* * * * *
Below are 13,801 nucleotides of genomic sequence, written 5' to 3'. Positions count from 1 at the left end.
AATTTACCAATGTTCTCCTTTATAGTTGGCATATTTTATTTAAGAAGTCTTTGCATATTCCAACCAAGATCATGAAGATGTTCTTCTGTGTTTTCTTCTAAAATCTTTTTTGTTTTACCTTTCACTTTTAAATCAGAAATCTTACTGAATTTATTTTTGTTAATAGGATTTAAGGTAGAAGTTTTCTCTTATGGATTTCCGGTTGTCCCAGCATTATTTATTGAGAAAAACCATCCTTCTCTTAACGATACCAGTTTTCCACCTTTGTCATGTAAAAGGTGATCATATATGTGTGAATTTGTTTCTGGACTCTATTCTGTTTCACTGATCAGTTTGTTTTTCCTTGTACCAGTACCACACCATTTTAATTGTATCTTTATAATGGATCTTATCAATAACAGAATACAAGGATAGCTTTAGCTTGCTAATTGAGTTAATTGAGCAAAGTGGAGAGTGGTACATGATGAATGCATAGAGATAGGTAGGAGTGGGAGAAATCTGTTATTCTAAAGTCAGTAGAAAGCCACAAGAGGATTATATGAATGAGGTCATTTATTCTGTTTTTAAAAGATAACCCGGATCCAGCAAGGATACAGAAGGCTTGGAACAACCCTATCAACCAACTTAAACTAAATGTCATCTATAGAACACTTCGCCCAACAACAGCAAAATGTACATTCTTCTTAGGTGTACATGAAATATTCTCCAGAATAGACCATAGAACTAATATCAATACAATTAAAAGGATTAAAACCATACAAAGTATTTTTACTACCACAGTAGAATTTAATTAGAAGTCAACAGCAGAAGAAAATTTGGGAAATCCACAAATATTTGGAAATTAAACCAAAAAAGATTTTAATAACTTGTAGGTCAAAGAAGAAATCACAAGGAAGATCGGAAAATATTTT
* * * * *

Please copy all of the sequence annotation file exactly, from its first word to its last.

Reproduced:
Below are 13,801 nucleotides of genomic sequence, written 5' to 3'. Positions count from 1 at the left end.
AATTTACCAATGTTCTCCTTTATAGTTGGCATATTTTATTTAAGAAGTCTTTGCATATTCCAACCAAGATCATGAAGATGTTCTTCTGTGTTTTCTTCTAAAATCTTTTTTGTTTTACCTTTCACTTTTAAATCAGAAATCTTACTGAATTTATTTTTGTTAATAGGATTTAAGGTAGAAGTTTTCTCTTATGGATTTCCGGTTGTCCCAGCATTATTTATTGAGAAAAACCATCCTTCTCTTAACGATACCAGTTTTCCACCTTTGTCATGTAAAAGGTGATCATATATGTGTGAATTTGTTTCTGGACTCTATTCTGTTTCACTGATCAGTTTGTTTTTCCTTGTACCAGTACCACACCATTTTAATTGTATCTTTATAATGGATCTTATCAATAACAGAATACAAGGATAGCTTTAGCTTGCTAATTGAGTTAATTGAGCAAAGTGGAGAGTGGTACATGATGAATGCATAGAGATAGGTAGGAGTGGGAGAAATCTGTTATTCTAAAGTCAGTAGAAAGCCACAAGAGGATTATATGAATGAGGTCATTTATTCTGTTTTTAAAAGATAACCCGGATCCAGCAAGGATACAGAAGGCTTGGAACAACCCTATCAACCAACTTAAACTAAATGTCATCTATAGAACACTTCGCCCAACAACAGCAAAATGTACATTCTTCTTAGGTGTACATGAAATATTCTCCAGAATAGACCATAGAACTAATATCAATACAATTAAAAGGATTAAAACCATACAAAGTATTTTTACTACCACAGTAGAATTTAATTAGAAGTCAACAGCAGAAGAAAATTTGGGAAATCCACAAATATTTGGAAATTAAACCAAAAAAGATTTTAATAACTTGTAGGTCAAAGAAGAAATCACAAGGAAGATCGGAAAATATTTT